Nokia E75 review: Business on the slide
No changes in the phonebook
The phonebook of the Nokia E75 hasn't evolved too much from the E71. It still does a tremendous job though, offering storage space for a virtually unlimited number of contacts and fields and all the available memory potentially usable for that purpose. We can't imagine anyone managing to fill that up. You are also treated to as many fields for each contact as you like and some other nice extras, so there's very little reason to complain.
Contacts can be freely ordered by first or last name, and can naturally be searched by gradual typing of any name. You can pick whether you want the SIM contacts, the service numbers or the phone memory contacts to be displayed or alternatively show them all at the same time.
Predictive search, contact database back-up as well as grouping are also available. The final nice extra is the setting to search for contacts on a remote server (Mail for Exchange or Intellisync).
Editing a contact offers an enormous variety of preset fields and you can replicate each of them as many times as you like. You can also create new fields if you are able to think of any. Personal ringtones and video can also be assigned. If you prefer, you may group your contacts and give a specific ringtone to each group.
The Call log application can hold up to 20 call records in each of the tabs for outgoing, received and missed calls. These are all accessed by pressing the Call key in standby.
If you access the Log application from the main menu, you'll see a detailed list of all your network communications for the past 30 days. These include messages, calls and data transfers. You can even filter the entries (by contact or by type), a useful feature if you're looking for a specific call.
Telephony has to be good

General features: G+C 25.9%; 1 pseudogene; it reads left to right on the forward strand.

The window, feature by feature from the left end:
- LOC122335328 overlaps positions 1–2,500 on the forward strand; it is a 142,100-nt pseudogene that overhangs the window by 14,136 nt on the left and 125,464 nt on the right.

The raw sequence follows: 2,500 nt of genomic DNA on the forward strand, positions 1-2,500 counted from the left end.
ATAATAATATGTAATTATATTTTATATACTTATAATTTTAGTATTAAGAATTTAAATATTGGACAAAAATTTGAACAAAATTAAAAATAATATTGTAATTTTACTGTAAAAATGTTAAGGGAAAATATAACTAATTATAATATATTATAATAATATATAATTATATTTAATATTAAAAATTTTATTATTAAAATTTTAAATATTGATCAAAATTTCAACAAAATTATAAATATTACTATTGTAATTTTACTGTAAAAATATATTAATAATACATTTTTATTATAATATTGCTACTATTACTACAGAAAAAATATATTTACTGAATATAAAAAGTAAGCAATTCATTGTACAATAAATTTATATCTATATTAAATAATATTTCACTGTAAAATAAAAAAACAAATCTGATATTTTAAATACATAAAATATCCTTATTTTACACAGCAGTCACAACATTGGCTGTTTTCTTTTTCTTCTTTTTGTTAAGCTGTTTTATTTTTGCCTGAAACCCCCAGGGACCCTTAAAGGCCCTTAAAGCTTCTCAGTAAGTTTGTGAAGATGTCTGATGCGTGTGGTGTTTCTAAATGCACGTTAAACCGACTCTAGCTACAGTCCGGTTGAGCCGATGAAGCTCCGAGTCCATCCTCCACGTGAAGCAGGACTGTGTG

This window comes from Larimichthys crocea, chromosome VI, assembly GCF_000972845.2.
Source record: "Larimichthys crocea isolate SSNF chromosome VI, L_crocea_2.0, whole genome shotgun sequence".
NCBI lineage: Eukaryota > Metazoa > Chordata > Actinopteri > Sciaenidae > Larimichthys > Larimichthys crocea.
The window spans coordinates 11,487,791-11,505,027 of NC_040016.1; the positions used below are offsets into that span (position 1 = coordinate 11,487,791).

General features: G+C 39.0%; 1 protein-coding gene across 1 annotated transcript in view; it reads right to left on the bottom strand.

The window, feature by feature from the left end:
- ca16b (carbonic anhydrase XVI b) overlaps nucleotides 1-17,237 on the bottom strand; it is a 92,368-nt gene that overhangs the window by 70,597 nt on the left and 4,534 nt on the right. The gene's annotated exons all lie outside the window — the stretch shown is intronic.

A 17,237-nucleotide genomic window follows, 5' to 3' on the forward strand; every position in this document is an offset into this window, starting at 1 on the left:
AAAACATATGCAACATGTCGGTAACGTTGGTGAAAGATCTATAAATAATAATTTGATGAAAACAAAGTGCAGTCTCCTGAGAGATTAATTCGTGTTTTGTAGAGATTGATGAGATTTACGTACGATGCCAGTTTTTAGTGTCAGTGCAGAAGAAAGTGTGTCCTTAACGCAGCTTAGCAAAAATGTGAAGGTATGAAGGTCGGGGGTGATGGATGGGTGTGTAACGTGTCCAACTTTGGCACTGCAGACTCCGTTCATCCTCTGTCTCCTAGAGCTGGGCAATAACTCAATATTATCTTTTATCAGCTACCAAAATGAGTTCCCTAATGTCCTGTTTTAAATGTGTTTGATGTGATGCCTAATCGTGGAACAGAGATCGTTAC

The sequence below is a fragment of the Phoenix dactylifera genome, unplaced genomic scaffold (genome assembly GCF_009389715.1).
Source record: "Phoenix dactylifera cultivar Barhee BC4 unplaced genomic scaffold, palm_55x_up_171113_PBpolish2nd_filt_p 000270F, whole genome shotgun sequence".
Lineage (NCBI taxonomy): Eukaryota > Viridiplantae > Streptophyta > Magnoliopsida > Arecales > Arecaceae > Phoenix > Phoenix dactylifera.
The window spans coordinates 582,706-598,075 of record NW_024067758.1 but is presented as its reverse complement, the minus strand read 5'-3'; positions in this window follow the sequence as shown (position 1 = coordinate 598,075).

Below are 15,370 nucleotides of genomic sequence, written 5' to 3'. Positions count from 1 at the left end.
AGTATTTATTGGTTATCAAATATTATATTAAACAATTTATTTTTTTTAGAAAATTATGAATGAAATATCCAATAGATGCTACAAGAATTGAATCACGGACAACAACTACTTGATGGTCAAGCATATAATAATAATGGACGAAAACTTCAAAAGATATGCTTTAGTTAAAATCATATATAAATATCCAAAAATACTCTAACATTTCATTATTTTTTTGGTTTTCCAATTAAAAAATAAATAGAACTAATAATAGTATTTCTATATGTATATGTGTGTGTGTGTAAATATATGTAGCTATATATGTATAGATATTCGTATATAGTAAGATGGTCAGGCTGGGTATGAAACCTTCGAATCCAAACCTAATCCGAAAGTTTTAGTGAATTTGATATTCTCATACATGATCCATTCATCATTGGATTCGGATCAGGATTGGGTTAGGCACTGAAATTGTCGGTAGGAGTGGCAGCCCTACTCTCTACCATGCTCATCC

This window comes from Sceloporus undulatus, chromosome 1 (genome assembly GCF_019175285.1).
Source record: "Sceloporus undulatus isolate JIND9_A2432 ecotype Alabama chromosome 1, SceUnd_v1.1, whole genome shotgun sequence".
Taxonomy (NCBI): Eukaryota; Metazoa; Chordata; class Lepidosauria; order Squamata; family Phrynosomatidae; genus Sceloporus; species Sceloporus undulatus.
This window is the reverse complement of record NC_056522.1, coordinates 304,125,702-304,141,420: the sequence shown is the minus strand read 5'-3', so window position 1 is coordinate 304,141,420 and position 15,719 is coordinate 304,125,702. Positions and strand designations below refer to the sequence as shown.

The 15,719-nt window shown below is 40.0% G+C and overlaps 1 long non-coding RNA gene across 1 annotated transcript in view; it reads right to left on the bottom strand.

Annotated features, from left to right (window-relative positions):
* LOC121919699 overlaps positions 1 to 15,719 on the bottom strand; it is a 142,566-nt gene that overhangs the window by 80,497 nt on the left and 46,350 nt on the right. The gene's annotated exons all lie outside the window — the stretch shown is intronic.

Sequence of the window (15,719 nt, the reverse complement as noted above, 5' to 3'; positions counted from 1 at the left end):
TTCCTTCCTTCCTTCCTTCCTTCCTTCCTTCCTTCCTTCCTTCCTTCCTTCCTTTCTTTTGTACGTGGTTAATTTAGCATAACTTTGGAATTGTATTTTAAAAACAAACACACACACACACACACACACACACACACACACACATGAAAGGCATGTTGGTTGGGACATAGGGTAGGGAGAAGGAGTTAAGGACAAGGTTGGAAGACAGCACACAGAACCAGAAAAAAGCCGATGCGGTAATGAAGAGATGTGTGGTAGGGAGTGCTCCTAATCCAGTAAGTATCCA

With Nokia E75 you are extremely unlikely to experience any reception issues. Sound during calls is very clear and free of any interferences.
Nokia E75 features the really nice Smart dialing feature, which helps you quickly find a contact straight from the standby screen. All you need to do is type a few letters and all contacts with names (first or last) containing them get displayed. Working with both the keypad and the keyboard it is certainly the best way to access your contacts without even opening the phonebook.
Nokia E75 doesn't feature the advanced Communication Manager out of the box like E71 but you can download it for free from the Nokia download center. With this quite useful application you can opt for various settings - accepting only calls from your contacts, from all non-private numbers or from anyone.
In addition you can set up different ringing profiles that can be scheduled to activate at a certain time (hour and day). Finally, you can also set the behavior of the phone when rejecting a call - busy tone, reject with SMS or answering machine on are some of the options.
The Nokia E71 also has support for VoIP calls - you just enter your account details and you are all set.
We conducted our traditional speakerphone test with Nokia E75. It performed rather poorly ranking well below average. Here is how it compares to same of the other handsets we have tested. You can find information on the actual testing process, along with the full list of tested devices here.
|Speakerphone test||Voice, dB||Ringing ||Overal score|
|Sony Ericsson W960||72.3||73.5||76.7|
|Samsung i8510 INNOV8||78.9||75.7||77.5||Excellent|